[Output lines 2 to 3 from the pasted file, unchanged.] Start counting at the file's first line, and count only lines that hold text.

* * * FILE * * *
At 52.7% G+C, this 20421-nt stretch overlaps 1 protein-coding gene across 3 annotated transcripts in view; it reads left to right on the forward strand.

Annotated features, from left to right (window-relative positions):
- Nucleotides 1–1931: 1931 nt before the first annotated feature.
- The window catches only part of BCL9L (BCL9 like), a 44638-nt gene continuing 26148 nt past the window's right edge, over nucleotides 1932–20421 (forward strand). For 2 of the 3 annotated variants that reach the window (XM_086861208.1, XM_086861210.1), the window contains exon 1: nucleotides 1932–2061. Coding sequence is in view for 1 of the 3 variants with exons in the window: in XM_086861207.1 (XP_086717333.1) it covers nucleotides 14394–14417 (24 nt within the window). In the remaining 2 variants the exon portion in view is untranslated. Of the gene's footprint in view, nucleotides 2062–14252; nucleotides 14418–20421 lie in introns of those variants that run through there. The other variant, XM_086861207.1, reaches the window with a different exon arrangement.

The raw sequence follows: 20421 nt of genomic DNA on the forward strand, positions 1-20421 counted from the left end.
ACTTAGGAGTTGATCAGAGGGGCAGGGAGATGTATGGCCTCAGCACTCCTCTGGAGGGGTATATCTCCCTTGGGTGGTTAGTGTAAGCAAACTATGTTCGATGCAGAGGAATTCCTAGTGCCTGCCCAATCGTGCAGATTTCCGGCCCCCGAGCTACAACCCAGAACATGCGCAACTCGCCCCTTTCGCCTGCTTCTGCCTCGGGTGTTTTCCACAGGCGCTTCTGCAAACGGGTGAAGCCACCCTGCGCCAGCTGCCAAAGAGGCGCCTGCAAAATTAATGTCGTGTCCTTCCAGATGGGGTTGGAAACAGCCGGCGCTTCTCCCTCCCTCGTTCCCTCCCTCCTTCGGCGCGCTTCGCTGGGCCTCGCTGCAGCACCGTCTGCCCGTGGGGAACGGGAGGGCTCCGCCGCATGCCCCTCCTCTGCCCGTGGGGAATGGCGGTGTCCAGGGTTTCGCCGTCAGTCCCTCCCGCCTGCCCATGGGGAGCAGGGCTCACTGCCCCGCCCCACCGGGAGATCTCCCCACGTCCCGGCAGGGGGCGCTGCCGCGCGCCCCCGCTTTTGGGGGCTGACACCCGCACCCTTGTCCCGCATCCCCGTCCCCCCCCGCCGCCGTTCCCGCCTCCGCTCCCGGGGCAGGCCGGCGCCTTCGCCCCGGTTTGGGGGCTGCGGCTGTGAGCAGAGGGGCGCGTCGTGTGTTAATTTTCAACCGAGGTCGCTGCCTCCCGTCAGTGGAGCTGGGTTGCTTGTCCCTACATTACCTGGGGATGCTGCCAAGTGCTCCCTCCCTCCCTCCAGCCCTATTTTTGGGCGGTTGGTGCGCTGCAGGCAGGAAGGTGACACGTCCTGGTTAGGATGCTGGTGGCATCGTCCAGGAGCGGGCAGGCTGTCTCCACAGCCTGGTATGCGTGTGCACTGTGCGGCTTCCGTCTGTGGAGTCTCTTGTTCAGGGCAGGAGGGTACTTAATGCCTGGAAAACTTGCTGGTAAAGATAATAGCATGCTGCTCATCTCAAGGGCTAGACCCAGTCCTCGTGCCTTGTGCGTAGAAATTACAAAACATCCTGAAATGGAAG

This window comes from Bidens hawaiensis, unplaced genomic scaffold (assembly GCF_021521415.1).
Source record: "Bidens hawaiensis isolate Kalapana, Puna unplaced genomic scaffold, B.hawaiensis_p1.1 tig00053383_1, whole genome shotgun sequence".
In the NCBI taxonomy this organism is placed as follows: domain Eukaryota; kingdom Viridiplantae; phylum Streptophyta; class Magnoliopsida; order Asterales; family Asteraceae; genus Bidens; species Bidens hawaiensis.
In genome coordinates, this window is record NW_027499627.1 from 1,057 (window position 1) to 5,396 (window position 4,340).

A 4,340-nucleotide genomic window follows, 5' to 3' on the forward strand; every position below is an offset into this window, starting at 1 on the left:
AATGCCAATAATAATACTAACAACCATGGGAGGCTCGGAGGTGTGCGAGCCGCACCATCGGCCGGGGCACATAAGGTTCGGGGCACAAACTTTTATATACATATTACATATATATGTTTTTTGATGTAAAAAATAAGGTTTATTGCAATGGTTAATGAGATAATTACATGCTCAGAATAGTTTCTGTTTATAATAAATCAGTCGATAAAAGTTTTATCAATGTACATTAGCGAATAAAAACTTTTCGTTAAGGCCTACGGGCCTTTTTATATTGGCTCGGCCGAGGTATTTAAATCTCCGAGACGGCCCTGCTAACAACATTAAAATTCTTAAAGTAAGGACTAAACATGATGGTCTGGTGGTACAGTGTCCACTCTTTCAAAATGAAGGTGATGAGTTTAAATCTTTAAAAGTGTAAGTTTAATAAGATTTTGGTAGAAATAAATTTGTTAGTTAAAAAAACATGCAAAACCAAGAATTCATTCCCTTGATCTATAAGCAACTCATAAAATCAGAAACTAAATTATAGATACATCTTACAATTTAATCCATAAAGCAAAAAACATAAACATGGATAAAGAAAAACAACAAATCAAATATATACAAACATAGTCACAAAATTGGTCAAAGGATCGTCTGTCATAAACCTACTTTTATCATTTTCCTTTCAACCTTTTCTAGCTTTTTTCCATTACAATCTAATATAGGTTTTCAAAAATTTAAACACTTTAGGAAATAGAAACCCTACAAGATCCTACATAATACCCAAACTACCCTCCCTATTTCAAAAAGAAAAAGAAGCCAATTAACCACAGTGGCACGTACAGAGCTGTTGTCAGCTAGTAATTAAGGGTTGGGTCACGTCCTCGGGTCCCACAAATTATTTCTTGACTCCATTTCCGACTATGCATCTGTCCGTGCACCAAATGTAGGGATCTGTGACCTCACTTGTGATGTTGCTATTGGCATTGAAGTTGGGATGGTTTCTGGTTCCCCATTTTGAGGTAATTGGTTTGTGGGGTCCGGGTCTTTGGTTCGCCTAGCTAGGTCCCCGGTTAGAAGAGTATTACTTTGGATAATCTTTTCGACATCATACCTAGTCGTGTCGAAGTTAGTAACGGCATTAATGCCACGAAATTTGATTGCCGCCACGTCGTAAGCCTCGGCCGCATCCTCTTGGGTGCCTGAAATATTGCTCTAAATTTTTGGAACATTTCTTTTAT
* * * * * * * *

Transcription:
Annotated features, from left to right (window-relative positions):
- Nucleotides 1–1931: 1931 nt before the first annotated feature.